But from the start, it was an uphill battle. Chris Patten, the EU foreign affairs commissioner, was against any investigation, arguing it amounted to ignoring Palestinian suffering. Ms Schroeder could not stomach that argument: she accused Mr Patten of "winking approval of terrorist attacks funded by the EU".
Mr Zimeray and Ms Schrder pressed ahead and, after four months, had the 157 signatures they needed for a vote on the matter.
Mr Patten’s attempts to persuade Euro MPs to drop the matter were rejected, and the parliament set up a working group to look into the claims. Already, officials in Brussels were admitting they could not account for every penny spent by the Palestinian Authority. When Mr Patten protested that there was no need for further investigation because the International Monetary Fund supervised the EU’s funding arrangements, Thomas Dawson, the director of the IMF’s external relations department, made it clear it could not monitor or control every item in the budget. Even Salam Fayyad, the Palestinian finance minister, admitted the system was open to corruption.
Meanwhile, the working group ploughed on with its investigations, uncovering plenty of evidence to suggest money had ended up in the wrong pockets. The evidence suggested that money paid to the Palestinian Authority may have found its way to the al-Aqsa Martyrs Brigades, a group responsible for hundreds of attacks on Israeli targets. There was even evidence to show Mr Arafat had signed payment orders for thousands of pounds for people directly involved in terrorist activity. But when it came to their conclusions, they were divided on how much credence to give to the evidence they had uncovered, with seven members believing it was not of sufficient quality to stand up in court and six prepared to accept it.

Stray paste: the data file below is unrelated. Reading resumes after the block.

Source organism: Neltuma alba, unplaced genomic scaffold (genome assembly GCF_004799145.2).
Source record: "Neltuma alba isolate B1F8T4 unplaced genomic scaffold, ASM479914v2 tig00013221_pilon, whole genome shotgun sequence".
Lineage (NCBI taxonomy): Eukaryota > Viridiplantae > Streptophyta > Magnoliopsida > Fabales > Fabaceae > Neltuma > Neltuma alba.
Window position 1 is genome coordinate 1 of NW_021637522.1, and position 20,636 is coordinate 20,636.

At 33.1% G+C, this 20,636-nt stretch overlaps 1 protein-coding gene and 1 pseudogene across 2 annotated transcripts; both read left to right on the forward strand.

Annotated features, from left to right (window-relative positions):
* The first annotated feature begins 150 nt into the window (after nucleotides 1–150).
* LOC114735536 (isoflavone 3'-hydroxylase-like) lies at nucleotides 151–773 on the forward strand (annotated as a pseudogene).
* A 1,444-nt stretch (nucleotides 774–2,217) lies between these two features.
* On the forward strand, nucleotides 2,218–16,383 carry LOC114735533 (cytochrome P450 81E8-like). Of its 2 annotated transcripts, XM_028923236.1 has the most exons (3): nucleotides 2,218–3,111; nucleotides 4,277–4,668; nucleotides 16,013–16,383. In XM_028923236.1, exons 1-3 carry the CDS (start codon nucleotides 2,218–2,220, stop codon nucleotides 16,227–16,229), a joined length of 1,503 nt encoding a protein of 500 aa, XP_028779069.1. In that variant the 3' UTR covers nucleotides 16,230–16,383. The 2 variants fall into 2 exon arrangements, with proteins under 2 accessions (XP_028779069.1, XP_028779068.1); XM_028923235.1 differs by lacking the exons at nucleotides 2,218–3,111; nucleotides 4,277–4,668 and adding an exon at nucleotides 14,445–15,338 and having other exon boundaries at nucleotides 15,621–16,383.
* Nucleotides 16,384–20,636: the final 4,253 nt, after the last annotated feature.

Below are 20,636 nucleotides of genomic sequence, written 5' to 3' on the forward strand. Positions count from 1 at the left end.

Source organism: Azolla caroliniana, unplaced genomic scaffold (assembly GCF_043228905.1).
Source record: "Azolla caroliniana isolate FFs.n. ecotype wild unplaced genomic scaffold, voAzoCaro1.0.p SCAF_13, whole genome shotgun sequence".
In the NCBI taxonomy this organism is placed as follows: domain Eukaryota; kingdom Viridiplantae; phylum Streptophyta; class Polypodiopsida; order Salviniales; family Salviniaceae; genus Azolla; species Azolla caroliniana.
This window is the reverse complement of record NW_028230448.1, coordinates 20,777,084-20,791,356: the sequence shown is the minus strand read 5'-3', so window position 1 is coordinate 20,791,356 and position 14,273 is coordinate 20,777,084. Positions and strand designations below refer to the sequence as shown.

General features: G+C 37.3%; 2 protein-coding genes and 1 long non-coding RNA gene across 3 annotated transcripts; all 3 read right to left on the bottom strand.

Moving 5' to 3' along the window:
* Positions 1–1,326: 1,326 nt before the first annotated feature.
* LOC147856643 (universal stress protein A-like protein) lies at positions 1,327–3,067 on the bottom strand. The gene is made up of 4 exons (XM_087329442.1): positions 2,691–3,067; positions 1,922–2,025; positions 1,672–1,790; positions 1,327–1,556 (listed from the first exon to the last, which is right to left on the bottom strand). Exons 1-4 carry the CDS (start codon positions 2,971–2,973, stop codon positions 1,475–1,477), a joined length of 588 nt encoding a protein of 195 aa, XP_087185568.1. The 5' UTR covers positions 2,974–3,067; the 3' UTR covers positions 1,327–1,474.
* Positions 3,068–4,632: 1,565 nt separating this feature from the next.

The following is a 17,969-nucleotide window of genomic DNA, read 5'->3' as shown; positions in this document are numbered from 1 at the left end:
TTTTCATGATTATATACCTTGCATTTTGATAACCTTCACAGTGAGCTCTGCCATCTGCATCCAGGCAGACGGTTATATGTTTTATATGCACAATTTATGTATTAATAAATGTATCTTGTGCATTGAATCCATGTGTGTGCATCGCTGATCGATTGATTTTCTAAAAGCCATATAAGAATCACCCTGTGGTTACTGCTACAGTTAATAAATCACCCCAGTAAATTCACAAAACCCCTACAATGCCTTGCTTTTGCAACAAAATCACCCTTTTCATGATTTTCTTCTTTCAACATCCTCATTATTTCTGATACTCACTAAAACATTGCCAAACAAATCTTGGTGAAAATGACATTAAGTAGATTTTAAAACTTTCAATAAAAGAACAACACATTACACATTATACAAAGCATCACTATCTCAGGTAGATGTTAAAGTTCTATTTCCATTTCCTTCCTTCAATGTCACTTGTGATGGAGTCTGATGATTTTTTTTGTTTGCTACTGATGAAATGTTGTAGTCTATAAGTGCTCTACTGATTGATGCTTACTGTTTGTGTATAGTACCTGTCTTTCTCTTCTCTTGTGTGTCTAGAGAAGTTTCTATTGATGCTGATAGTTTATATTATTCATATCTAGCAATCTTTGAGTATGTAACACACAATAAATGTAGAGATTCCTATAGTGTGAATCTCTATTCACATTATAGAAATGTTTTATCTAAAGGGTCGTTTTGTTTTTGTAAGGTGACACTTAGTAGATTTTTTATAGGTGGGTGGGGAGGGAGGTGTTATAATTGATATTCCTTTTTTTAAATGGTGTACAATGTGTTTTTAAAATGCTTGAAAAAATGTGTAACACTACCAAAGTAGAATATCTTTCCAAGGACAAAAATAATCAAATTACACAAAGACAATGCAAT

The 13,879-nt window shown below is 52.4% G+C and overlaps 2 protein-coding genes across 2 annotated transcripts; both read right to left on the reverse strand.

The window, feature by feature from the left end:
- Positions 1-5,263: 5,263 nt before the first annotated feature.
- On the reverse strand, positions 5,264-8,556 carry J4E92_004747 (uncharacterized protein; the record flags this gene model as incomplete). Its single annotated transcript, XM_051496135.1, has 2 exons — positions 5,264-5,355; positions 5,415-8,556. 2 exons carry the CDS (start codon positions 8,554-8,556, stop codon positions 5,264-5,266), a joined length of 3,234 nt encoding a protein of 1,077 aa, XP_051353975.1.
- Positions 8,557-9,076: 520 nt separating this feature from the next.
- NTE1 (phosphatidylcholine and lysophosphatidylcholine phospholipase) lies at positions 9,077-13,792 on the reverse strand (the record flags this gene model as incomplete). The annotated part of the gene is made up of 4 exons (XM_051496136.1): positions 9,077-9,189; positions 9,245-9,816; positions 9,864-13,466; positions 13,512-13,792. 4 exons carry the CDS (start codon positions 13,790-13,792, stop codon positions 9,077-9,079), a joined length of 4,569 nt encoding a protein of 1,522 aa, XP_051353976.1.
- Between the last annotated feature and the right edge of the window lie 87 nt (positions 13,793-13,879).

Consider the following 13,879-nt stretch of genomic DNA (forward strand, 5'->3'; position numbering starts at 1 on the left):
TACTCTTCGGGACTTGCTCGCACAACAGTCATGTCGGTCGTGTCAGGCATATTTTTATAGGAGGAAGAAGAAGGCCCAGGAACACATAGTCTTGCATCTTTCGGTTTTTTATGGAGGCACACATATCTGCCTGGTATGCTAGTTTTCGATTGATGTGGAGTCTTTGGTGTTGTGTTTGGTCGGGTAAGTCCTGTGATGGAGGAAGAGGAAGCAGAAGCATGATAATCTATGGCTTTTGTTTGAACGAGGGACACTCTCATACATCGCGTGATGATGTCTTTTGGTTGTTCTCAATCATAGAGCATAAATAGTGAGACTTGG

Ms Schrder was unimpressed with their efforts: "The working group was established in order to downplay the importance of the issue," she wrote in a letter to the group.
Charles Tannock, the Tory foreign affairs spokesman in the European Parliament and one of the authors of the minority group’s report, called it a whitewash. He said the majority report had chosen to ignore signed payment orders by Mr Arafat to the tune of $39,000 (22,000) "to people linked to terrorist activities or their families" on the basis that they amounted to circumstantial evidence only and did not prove that payments had been made.